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Companies Hope to ‘Program’ the Internet

The Open Network Foundation wants to let programmers take control of computer networks.
March 31, 2011

Most data networks could be faster, more energy efficient, and more secure. But network hardware—switches, routers, and other devices—is essentially locked down, meaning network operators can’t change the way they function. Software called OpenFlow, developed at Stanford University and the University of California, Berkeley, has opened some network hardware, allowing researchers to reprogram devices to perform new tricks.

Off switch: This visualization shows network traffic when traffic loads are low and switches (the large dots) can be turned off to save power.

Now 23 companies, including Google, Facebook, Cisco, and Verizon, have formed the Open Networking Foundation (ONF) with the intention of making open and programmable networks mainstream. The foundation aims to put OpenFlow and similar software into more hardware, establish standards that let different devices communicate, and let programmers write software for networks as they would for computers or smart phones.

“I think this is a true opportunity to take the Internet to a new level where applications are connected directly to the network,” says Paul McNab, vice president of data center switching and services at Cisco.

Computer networks may not be as tangible as phones or computers, but they’re crucial: cable television, Wi-Fi, mobile phones, Internet hosting, Web search, corporate e-mail, and banking all rely on the smooth operation of such networks. Applications that run on the type of programmable networks that the ONF envisions could stream HD video more smoothly, provide more reliable cellular service, reduce energy consumption in data centers, or even remotely clean computers of viruses.

The problem with today’s networks, explains Nick McKeown, a professor of electrical engineering and computer sciences at Stanford who helped develop OpenFlow, is that data flows through them inefficiently. As data travels through a standard network, its path is determined by the switches it passes through, says McKeown. “It’s a little bit like a navigation system [in a car] trying to figure out what the map looks like at the same time it’s trying to find you directions,” McKeown explains.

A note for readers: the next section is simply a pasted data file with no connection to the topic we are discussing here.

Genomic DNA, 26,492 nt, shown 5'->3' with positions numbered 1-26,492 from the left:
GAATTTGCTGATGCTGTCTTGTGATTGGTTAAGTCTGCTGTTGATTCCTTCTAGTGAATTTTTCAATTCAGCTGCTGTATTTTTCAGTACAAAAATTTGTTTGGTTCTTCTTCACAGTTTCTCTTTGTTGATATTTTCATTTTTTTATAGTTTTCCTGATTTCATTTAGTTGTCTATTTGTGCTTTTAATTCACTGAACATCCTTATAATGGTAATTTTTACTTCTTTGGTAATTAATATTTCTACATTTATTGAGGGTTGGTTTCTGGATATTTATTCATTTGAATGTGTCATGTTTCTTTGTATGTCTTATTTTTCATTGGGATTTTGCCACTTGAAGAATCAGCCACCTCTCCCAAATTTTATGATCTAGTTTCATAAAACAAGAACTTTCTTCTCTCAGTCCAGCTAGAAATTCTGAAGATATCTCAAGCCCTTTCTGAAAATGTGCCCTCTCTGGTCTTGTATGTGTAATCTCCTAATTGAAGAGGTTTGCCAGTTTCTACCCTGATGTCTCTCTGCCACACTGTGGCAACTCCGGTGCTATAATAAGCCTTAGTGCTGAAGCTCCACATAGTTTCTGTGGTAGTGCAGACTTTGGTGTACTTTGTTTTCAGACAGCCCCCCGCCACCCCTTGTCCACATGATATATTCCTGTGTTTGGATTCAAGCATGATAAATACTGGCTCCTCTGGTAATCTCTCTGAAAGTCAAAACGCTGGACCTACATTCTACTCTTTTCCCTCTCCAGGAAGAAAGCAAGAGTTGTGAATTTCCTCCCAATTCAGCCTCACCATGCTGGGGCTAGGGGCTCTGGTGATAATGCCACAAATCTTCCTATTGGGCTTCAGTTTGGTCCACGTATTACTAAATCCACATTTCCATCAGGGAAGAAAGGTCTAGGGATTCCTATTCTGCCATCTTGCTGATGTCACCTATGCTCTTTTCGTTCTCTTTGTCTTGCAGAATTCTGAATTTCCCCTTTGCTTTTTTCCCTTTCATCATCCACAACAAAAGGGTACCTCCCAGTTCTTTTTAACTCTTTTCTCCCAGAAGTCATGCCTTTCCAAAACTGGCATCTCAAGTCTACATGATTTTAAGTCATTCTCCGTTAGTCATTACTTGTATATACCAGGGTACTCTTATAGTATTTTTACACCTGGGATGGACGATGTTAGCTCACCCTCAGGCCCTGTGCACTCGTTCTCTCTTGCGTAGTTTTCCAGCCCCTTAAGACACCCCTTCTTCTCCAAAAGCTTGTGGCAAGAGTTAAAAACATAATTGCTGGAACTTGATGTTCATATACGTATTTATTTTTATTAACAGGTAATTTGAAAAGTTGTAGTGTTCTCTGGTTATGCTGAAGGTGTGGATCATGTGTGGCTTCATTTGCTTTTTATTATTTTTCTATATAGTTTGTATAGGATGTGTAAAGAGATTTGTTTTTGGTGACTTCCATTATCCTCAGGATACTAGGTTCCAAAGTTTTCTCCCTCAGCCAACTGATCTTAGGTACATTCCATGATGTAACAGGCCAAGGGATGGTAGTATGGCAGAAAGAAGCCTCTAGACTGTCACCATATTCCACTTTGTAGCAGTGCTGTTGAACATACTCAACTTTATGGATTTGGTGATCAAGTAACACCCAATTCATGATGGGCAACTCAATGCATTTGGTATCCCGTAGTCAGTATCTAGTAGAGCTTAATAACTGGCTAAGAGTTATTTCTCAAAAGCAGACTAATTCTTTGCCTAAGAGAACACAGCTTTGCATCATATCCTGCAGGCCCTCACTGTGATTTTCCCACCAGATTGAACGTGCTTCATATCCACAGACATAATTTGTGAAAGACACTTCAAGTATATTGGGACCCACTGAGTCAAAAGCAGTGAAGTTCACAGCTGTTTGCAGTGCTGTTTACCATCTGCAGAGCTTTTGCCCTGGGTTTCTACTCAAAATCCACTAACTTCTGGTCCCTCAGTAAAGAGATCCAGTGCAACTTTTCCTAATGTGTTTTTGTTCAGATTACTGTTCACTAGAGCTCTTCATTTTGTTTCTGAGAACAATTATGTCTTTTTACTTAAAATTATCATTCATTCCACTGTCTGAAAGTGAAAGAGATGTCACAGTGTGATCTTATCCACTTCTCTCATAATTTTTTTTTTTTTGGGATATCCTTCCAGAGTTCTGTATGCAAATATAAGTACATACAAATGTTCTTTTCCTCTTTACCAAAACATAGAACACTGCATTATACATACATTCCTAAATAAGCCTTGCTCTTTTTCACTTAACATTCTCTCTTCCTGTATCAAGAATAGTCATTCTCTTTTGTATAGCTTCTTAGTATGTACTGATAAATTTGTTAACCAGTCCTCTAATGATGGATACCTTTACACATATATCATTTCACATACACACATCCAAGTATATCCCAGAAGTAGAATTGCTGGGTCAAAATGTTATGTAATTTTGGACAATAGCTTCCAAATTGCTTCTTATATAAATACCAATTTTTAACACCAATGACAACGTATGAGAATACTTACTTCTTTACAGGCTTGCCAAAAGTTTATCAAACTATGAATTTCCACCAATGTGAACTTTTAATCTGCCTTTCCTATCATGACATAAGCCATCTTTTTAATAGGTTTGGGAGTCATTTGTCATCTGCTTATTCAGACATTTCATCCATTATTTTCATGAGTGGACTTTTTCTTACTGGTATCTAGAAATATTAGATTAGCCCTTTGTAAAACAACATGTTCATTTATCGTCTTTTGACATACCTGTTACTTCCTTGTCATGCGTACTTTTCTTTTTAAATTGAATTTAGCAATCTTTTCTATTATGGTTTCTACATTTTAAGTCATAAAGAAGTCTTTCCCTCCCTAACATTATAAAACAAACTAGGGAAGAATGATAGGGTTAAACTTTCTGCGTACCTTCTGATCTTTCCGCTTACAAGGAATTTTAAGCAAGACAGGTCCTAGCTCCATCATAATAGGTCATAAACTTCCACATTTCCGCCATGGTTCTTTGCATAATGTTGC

With a programmable network, he says, software can collect information about the network as a whole, so data travels more efficiently. A more complete view of  a network, explains Scott Shenker, professor of electrical engineering and computer science at the University of California, Berkeley, is a product of two things: the first is OpenFlow firmware (software embedded in hardware) that taps into the switches and routers to read the state of the hardware and to direct traffic; the second is a network operating system that creates a network map and chooses the most efficient route.

OpenFlow and a network operating system “provide a consistent view of the network and do that at once for many applications,” says McKeown. “It becomes trivial to find new paths.”

Some OpenFlow research projects require just a couple hundred lines of code to completely change the data traffic patterns in a network—with dramatic results. In one project, McKeown says, researchers reduced a data center’s energy consumption by 60 percent simply by rerouting network traffic within the center and turning off switches when they weren’t in use.

This sort of research has caught the attention of big companies, and is one reason why the ONF was formed. Google is interested in speeding up the networks that connect its data centers. These data centers generally communicate through specified paths, but if a route fails, traffic needs to be rerouted, says Urs Hoelzle, senior vice president of operations at Google. Using standard routing instructions, this process can take 20 minutes. If Google had more control over how the data flowed, it could reroute within seconds, Hoelzle says.

Cisco, a company that builds the hardware that routes much of the data on the Internet, sees ONF as a way to help customers build better Internet services. Facebook, for example, relies on Cisco hardware to serve up status updates, messages, pictures, and video to hundreds of millions of people worldwide. “You can imagine the flood of data,” says McNab.

Future ONF standards could let people program a network to get different kinds of performance when needed, says McNab. Building that sort of functionality into Cisco hardware could make it more appealing to Internet services that need to be fast.

The first goal of the ONF is to take over the specifications of OpenFlow, says McKeown. As a research project, OpenFlow has found success on more than a dozen campuses, but it needs to be modified so it can work well at various companies. The next step is to develop easy-to-use interfaces that let people program networks just as they would program a computer or smart phone. “This is a very big step for the ONF,” he says, because it could increase the adoption of standards and speed up innovation for network applications. He says the process could take two years.

In the meantime, companies including Google, Cisco, and others will test open networking protocols on their internal networks—in essence, they’ll be testing out a completely new kind of Internet.

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